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So what the heck is going on here? Shouldn’t sex be the last thing on men’s minds? Is it that Carine Roitfeld, with her spiky black boots and raincloud of eye makeup and piles of inky, fitted clothing somehow became a secret menswear icon? Her breed of womenswear is less about courting the male gaze than it is about teasing and controlling it. But that doesn’t seem at all to be what these men want; it’s just a different ballgame to be a slender man bearing his arms, or any kind of man bearing his chest. It’s vulnerable. It’s playful. It’s a new kind of confidence, to reveal something of yourself, either literally (by showing your chest or shoulders), or by trying something new. It’s okay to wear something that other people might not “get,” it seems to say. It’s okay to fail in fashion, and maybe even in life!

The new sexy menswear is one blossom on the larger menswear vine, though. (Forgive the metaphor; my mind is still in the Fendi garden. Another sexy, sultry time!) The bigger point is this: Gender-fluid dressing has moved squarely from a fringe movement to a central tenet of fashion. And this season, men’s designers were making very strong statements that that wardrobe is pulling its codes from womenswear.

It’s one thing for brands that traffic in sexy clothing and imagery to do that. But I’ve been most struck by the fact that the brands that weren’t doing the sex thing this season were also showing feminine shapes: at Loewe, for example, where there were straight-up skirts and dresses and djellabas, a signature silhouette borrowed from designer Jonathan Anderson’s womenswear. And at Thom Browne, who’s always mixed sex and suits, sports guys were inflated to comic proportions, and a ballet dancer tutued down the runway en pointe. Ballet, of course, is the skateboarding of womenswear, but here it was on Browne’s men’s runway, muscling and pirouetting away. Designers from Bode to Dries Van Noten went so far as to show ballet flats. Rei Kawakubo, who’s been essentially designing nonbinary clothing since the beginning of Comme des Garcons, proposed her dress-filled collection as part of her commission to design costumes for an opera version of Orlando, itself a keystone text in gender studies. Even Slimane’s love of youth and roughness seemed to be borrowing from Big Womenswear, if you will, with his gazelle models (who were thin, even by Slimane standards) and hard chicness designed to elicit a gotta-have-it feeling in consumers. At least for this season, designers seem to believe the future is in female clothing.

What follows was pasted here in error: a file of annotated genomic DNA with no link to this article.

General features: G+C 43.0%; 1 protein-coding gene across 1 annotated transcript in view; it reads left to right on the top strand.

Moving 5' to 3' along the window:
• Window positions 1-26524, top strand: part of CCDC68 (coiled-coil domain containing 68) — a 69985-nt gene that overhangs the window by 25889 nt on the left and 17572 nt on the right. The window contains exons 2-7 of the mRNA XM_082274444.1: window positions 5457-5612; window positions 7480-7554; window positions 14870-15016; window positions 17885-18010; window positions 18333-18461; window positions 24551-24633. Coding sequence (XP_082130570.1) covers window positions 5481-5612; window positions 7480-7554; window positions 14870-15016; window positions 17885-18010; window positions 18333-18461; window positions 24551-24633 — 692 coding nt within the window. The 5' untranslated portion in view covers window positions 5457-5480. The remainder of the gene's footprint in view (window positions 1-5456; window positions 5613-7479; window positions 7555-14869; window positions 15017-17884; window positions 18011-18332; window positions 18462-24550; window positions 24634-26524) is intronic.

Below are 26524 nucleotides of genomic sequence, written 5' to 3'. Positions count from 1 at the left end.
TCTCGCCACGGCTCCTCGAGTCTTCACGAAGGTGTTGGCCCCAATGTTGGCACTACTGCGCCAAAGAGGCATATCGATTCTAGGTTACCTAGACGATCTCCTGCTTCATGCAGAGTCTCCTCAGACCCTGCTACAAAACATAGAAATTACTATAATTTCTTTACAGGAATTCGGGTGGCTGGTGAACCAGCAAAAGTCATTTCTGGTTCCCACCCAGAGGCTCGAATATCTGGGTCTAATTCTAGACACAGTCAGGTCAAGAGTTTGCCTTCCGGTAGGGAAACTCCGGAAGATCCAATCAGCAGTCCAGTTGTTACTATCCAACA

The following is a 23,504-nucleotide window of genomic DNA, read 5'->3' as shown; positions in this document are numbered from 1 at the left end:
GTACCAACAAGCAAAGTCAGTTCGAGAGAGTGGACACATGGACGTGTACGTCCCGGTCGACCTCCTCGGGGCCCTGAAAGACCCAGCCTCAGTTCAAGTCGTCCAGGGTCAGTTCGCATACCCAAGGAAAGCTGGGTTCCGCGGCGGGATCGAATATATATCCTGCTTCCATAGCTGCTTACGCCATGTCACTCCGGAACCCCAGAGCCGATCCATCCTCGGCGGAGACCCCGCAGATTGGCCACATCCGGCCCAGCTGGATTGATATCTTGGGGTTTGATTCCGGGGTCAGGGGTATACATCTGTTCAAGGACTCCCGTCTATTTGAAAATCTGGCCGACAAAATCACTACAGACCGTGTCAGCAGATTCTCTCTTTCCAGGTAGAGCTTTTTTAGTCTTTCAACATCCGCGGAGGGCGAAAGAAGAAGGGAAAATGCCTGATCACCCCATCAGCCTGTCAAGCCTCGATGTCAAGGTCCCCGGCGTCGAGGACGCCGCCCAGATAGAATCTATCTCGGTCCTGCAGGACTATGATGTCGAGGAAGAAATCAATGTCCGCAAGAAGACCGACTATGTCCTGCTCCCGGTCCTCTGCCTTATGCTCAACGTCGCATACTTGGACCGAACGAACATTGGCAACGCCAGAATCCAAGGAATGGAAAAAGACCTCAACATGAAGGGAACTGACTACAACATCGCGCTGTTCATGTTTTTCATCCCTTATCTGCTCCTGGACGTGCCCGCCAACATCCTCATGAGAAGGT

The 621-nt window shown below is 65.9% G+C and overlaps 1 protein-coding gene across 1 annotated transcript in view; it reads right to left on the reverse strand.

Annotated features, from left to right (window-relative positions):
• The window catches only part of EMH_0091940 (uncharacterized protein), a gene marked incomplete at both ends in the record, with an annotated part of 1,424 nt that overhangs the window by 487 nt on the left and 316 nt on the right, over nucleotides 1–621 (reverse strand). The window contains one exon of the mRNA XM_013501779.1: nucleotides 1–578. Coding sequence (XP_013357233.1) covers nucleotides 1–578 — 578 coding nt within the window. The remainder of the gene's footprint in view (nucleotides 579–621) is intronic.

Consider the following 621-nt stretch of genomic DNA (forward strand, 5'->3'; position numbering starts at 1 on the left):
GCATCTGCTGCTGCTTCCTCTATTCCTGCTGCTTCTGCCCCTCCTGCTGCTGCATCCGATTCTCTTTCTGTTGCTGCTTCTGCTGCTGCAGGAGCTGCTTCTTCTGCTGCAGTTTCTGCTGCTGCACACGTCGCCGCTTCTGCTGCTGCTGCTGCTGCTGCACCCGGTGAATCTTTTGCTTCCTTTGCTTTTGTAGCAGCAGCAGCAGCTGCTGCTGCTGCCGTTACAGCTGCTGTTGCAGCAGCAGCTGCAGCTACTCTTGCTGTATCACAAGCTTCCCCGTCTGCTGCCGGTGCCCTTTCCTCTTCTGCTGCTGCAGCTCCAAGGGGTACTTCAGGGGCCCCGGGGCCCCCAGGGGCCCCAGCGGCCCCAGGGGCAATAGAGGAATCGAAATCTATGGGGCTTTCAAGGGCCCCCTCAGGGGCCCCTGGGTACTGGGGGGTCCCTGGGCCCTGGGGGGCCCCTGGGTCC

Article written by Rachel Tashjian #GQ